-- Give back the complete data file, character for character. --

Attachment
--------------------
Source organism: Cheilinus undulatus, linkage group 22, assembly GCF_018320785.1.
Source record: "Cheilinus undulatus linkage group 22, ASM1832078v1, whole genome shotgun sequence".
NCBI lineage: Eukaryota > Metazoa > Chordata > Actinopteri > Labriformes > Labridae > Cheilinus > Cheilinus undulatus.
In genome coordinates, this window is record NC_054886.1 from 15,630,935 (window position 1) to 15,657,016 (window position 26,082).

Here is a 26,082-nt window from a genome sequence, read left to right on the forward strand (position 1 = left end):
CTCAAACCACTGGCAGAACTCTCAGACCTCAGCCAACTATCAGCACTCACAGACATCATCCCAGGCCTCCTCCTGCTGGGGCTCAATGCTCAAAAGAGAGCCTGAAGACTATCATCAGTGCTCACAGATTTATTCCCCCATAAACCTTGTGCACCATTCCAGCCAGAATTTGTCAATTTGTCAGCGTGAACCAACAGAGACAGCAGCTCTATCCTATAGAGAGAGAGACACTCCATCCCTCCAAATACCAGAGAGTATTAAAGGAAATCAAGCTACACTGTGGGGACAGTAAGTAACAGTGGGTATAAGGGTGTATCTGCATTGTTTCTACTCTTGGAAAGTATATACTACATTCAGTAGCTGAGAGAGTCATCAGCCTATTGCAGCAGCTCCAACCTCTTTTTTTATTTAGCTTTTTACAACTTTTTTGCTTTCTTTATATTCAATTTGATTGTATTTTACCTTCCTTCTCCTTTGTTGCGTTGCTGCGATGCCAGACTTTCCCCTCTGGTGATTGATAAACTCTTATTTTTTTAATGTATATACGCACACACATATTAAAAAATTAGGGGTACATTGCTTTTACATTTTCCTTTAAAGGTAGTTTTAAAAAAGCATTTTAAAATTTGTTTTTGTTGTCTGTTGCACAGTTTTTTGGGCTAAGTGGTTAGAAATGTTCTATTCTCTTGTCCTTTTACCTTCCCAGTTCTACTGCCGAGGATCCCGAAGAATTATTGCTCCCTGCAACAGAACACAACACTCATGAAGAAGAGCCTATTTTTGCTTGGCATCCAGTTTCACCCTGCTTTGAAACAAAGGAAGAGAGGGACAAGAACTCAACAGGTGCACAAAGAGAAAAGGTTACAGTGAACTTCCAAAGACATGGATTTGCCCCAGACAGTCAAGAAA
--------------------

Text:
Source organism: Cheilinus undulatus, linkage group 22, assembly GCF_018320785.1.
Source record: "Cheilinus undulatus linkage group 22, ASM1832078v1, whole genome shotgun sequence".
NCBI lineage: Eukaryota > Metazoa > Chordata > Actinopteri > Labriformes > Labridae > Cheilinus > Cheilinus undulatus.
In genome coordinates, this window is record NC_054886.1 from 15,630,935 (window position 1) to 15,657,016 (window position 26,082).

Here is a 26,082-nt window from a genome sequence, read left to right on the forward strand (position 1 = left end):
CTCAAACCACTGGCAGAACTCTCAGACCTCAGCCAACTATCAGCACTCACAGACATCATCCCAGGCCTCCTCCTGCTGGGGCTCAATGCTCAAAAGAGAGCCTGAAGACTATCATCAGTGCTCACAGATTTATTCCCCCATAAACCTTGTGCACCATTCCAGCCAGAATTTGTCAATTTGTCAGCGTGAACCAACAGAGACAGCAGCTCTATCCTATAGAGAGAGAGACACTCCATCCCTCCAAATACCAGAGAGTATTAAAGGAAATCAAGCTACACTGTGGGGACAGTAAGTAACAGTGGGTATAAGGGTGTATCTGCATTGTTTCTACTCTTGGAAAGTATATACTACATTCAGTAGCTGAGAGAGTCATCAGCCTATTGCAGCAGCTCCAACCTCTTTTTTTATTTAGCTTTTTACAACTTTTTTGCTTTCTTTATATTCAATTTGATTGTATTTTACCTTCCTTCTCCTTTGTTGCGTTGCTGCGATGCCAGACTTTCCCCTCTGGTGATTGATAAACTCTTATTTTTTTAATGTATATACGCACACACATATTAAAAAATTAGGGGTACATTGCTTTTACATTTTCCTTTAAAGGTAGTTTTAAAAAAGCATTTTAAAATTTGTTTTTGTTGTCTGTTGCACAGTTTTTTGGGCTAAGTGGTTAGAAATGTTCTATTCTCTTGTCCTTTTACCTTCCCAGTTCTACTGCCGAGGATCCCGAAGAATTATTGCTCCCTGCAACAGAACACAACACTCATGAAGAAGAGCCTATTTTTGCTTGGCATCCAGTTTCACCCTGCTTTGAAACAAAGGAAGAGAGGGACAAGAACTCAACAGGTGCACAAAGAGAAAAGGTTACAGTGAACTTCCAAAGACATGGATTTGCCCCAGACAGTCAAGAAA